Lessons on leadership learnt from being a Trustee

The Liberty Guild’s Aimee Luther shares how being a charity Trustee has informed her leadership style

Aimee Luther

Managing Director The Liberty Guild


In 2006, I received a rather unexpected invitation that would eventually lead me into the world of Trusteeship. At the tender age of 28, I found myself stepping into a role typically reserved for those further along in their careers.

This unorthodox journey is worth sharing not to boast but because BITE saw it as a valuable story for learning.

The Campaign Against Living Miserably (CALM) was originally an NHS pilot, set up in 1997 in response to the concerning gender bias in young person suicide statistics.  Alarmingly, men are three times more likely to take their own lives than women.  In 2000, I started as a Graduate Trainee at Ogilvy & Mather where I was fortunate enough to work on the Government comms business - and therefore CALM.

Seven years later, when Government funding for CALM ran dry, the tenacious founder and then-CEO, Jane Powell, decided not to let politics put lives at risk, and register CALM as a charity and graciously invited me to join the Board as a Founding Trustee.

This moment marked a considerable challenge, probably the most significant one in my career up to that point. Yet, it was an experience that bestowed upon me invaluable lessons in leadership, lessons that would come to shape my future career.

My journey as a Trustee has been a humbling source of both personal and professional growth, offering insights that resonate within both my charitable endeavours and my career.

Aimee Luther, MD at The Liberty Guild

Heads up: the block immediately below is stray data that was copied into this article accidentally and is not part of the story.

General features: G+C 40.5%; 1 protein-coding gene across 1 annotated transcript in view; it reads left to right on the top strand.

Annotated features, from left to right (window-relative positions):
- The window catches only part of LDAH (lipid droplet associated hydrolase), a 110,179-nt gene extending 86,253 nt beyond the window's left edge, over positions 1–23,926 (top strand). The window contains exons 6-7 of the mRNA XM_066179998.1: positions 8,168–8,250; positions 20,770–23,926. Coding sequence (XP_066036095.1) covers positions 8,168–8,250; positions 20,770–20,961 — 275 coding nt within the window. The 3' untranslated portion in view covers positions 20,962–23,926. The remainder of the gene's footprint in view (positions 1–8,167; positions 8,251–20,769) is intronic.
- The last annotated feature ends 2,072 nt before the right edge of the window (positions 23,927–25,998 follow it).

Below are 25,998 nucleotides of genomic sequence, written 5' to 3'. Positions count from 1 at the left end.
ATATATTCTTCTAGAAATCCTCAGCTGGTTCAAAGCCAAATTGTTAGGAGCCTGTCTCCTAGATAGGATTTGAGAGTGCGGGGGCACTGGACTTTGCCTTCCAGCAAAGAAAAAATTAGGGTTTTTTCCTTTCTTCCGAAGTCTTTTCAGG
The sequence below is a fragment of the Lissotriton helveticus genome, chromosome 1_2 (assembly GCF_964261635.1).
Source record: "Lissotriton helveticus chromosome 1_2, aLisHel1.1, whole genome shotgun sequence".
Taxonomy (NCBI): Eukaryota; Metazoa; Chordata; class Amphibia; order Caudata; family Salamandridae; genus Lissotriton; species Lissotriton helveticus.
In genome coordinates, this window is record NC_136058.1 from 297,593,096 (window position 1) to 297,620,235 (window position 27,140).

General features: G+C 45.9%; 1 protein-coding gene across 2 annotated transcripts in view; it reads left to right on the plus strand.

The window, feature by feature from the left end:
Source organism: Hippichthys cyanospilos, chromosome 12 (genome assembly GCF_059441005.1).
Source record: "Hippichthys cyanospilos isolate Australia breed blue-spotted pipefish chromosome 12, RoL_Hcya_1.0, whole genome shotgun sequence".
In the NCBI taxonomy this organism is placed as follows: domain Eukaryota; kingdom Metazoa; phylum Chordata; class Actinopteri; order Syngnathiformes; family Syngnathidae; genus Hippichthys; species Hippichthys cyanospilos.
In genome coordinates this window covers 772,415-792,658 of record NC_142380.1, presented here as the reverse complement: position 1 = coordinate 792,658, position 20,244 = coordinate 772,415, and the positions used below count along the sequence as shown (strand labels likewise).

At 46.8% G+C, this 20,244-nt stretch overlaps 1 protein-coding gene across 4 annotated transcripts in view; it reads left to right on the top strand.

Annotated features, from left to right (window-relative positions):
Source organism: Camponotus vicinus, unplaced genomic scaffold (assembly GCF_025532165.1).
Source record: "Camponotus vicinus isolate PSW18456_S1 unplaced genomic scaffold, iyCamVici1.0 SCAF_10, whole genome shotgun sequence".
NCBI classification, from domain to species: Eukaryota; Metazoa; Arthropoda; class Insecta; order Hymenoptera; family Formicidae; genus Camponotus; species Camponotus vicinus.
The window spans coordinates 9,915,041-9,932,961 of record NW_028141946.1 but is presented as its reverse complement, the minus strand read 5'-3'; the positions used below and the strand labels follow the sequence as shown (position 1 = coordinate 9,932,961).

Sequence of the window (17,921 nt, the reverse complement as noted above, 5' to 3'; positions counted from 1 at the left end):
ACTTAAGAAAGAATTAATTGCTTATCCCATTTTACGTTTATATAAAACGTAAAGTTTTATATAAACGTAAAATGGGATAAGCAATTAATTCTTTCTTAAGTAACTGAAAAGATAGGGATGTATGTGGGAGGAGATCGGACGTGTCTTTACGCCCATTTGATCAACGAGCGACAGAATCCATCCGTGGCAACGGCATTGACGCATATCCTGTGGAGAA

Since that first foray into Trusteeship, I've ventured into two more Board roles: one as a Founding Trustee for the Langa Township Pre-school Trust (LTPT), focused on setting up pre-schools in the Cape Town township, allowing their parents to work and in turn, break the cycle of poverty.   My third role is as Board Advisor to Words Matter, a charity launching later this month with the aim of eradicating verbal abuse against children.

Every Trusteeship brings its unique set of lessons, but there are common threads that connect this role to the dynamics of agency life; 

  1. A Sense of Purpose: Being a Trustee underscores the importance of truly championing an organisation's mission. Whether it's the mission of preventing young male suicides at CALM or advocating for selling ideas instead of hours at The Liberty Guild, the genuine commitment and passion in the purpose transcends any MBA or internal training. 
  2. Balance Amidst Change: Navigating a charity's legal and financial responsibilities teaches the delicate art of maintaining stability whilst embracing change. It reinforces the need for continuous evolution while staying true to the organisation's vision and mission. 
  3. Grasping Responsibility:  It becomes evident that your day-to-day actions can significantly impact people’s lives, for better or worse. Every decision, every conversation, and every rallying cry can shape someone's health, happiness and life beyond the workplace – a lesson that some leaders take years to grasp, if they ever do.